Unlike artists like Taylor Swift, who throws her (weak) recent material from Midnights at the end of her hits-filled “Eras” tour show, Sheeran sandwiched the new stuff in the middle. You could make the argument that Swift is just ending the show with her most recent era, but you could also see it as a way of avoiding lulls in the middle by playing to an exhausted crowd. Sheeran playing his Autumn Variations material right in the middle of hits shows his devotion to fans. For as great as they are, he's equally self-aware that people want to hear “Bad Habits.”

It's something he also does with his “Subtract” tour. While he plays the titular album in full, sad songs and all, he then plays the songs people paid to hear. He has not yet lost the sensibility to remember what got him here. There is a way to have your cake and it it too sans self-indulgence after all!

The new songs

Luckily, the Autumn Variations songs are great. The four he played are largely a mixture of his Multiply and Subtract work. Remnants of “Shirtsleeves” and “All of the Stars” reside in “American Town” and “Plastic Bag.”

The first new song played was “American Town,” which talks about the mundanity of a relationship (eating Chinese food from small white boxes and missing the end of rom-coms). It's got a pop-y and upbeat flare with an “Eyes Closed”-like chorus.

Of course, it appears Autumn Variations will have a signature love song. Multiply, Divide, Equals, and Subtract had the likes of “Thinking Out Loud,” “Perfect,” “First Times,” and “Colourblind,” and now we have “Magical.” Sheeran once again proves that love songs don't have to be overthought. I love the simplicity of the titular line, “To be in love, this is magical.” The song is almost like a continuation of “Colourblind,” and Sheeran clearly understands that love isn't always like a movie — proving his underrated relatability as an artist.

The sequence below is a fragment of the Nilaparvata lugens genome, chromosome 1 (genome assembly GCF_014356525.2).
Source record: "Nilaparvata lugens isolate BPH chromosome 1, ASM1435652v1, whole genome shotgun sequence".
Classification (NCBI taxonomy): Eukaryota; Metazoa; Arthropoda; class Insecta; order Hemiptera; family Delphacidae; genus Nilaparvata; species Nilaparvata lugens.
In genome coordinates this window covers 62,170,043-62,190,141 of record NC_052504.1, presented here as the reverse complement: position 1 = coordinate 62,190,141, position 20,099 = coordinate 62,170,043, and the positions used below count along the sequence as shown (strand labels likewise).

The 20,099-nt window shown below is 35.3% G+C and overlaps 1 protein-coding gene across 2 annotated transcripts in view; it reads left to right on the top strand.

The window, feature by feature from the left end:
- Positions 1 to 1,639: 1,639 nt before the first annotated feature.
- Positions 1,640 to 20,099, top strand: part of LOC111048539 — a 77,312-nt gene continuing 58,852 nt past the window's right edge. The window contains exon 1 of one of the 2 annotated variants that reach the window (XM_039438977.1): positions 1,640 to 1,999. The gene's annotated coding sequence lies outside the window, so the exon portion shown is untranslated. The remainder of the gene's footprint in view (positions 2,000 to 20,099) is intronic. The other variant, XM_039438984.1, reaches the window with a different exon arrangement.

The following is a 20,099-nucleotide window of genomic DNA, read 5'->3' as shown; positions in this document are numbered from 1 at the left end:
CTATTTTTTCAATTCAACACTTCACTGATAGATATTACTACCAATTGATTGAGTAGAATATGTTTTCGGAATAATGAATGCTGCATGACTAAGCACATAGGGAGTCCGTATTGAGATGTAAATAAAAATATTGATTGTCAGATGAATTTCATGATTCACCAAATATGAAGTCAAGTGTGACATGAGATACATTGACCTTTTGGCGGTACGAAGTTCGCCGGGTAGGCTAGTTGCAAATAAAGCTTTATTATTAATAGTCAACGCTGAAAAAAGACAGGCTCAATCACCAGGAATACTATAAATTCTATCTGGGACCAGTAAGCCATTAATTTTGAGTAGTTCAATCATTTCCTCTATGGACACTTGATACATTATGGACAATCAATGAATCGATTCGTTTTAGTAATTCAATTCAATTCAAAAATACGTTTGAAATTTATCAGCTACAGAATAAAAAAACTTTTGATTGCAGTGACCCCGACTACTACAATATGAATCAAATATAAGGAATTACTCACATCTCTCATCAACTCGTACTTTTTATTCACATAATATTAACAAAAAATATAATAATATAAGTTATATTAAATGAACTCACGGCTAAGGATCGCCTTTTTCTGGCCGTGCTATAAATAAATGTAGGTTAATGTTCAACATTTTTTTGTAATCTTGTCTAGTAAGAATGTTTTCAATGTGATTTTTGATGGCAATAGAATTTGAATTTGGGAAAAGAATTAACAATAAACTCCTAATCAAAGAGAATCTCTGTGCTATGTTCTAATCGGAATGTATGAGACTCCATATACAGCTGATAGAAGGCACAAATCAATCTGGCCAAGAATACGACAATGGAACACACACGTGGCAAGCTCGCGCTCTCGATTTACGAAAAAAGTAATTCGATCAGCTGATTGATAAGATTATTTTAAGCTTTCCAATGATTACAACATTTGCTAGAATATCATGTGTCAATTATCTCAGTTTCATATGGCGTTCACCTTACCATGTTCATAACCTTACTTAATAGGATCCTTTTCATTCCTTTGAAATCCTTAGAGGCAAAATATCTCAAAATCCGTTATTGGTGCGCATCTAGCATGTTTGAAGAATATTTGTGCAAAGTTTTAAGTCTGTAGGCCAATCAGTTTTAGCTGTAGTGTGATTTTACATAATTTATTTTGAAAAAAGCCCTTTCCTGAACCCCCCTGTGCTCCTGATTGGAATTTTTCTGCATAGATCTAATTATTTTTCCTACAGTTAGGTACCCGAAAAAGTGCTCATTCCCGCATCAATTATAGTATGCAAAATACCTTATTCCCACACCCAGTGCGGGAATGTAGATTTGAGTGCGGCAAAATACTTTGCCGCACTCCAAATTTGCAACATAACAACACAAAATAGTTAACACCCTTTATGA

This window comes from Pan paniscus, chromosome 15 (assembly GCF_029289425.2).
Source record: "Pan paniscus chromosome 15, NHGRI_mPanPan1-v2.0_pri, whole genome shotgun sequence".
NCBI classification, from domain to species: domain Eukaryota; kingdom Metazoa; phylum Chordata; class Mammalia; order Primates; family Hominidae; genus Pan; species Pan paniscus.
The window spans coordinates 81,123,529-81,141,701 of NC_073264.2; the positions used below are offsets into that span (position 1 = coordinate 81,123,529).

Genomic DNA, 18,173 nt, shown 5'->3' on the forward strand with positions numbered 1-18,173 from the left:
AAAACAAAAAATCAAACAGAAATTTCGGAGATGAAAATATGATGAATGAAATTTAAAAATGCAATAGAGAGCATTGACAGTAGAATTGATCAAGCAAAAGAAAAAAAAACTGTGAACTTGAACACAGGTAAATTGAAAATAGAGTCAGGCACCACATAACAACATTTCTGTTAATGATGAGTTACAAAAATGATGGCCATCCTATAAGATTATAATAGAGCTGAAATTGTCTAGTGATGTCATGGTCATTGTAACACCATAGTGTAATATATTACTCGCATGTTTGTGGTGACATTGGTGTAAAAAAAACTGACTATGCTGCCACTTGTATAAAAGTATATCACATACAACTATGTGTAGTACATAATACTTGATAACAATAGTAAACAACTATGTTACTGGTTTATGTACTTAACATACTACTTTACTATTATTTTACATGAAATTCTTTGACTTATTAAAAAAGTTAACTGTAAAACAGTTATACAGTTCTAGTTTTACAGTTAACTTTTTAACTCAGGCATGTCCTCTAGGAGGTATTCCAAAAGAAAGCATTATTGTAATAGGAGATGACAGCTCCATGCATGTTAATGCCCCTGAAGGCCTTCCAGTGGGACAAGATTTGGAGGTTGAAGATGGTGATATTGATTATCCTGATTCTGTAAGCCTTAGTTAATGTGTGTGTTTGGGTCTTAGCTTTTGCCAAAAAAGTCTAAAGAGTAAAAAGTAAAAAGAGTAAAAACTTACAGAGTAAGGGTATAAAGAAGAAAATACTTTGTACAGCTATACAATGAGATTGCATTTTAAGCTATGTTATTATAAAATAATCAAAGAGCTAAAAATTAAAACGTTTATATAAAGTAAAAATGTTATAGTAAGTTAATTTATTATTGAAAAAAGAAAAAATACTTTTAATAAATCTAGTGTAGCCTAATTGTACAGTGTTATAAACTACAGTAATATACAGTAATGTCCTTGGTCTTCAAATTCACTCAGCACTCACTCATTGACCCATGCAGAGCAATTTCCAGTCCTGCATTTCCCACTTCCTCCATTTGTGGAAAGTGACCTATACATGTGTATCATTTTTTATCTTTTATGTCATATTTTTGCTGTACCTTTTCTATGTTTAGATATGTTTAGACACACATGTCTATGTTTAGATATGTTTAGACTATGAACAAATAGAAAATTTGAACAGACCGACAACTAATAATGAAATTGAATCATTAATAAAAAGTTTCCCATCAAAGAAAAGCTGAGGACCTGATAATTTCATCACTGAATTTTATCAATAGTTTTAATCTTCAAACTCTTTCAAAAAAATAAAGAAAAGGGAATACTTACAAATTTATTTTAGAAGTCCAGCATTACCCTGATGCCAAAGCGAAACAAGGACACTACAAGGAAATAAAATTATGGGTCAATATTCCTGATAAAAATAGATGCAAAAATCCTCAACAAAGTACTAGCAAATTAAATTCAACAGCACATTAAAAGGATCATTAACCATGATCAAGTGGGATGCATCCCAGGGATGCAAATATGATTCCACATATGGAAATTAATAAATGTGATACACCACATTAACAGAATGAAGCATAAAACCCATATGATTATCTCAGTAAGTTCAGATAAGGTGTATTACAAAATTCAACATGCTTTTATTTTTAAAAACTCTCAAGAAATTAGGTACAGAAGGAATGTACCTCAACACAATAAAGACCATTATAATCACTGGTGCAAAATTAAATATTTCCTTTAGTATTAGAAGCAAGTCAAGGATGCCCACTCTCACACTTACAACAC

The opening notes of “Plastic Bag” instantly bring my mind to “Here Comes the Sun.” Once Sheeran gets into it, the Autumn Variations track is clearly a different song. It's almost as if “Breakeven” was any bit upbeat. Although, I will acknowledge that Sheeran dropping an F-bomb was a bit jarring. Not as bad as whenever Olivia Rodrigo says “bulls**t,” but still required a rewind.

Still the best show on earth

Ed Sheeran continues to lament his status as the best show on earth. The Amazon Music Live show was a great example of this. When he was announced for the gig, I remember scratching my head. Don't get me wrong — an Ed Sheeran show is an Ed Sheeran show.

Furthermore, he keeps evolving as a singer-songwriter. While there are still 10 songs he hasn't unveiled to the public, this is a strong indication that Autumn Variations could be up there with Subtract. Sheeran seems comfortable shifting out of the radio-friendliness of some of his past work — Equals is still my favorite album — and allowing his music to be something real. That's something most artists, who hide behind pop beats and backing tracks, are scared to do.

Ed Sheeran is making music for himself. But when he's playing live, he's playing for you.

Autumn Variations will be released on September 29.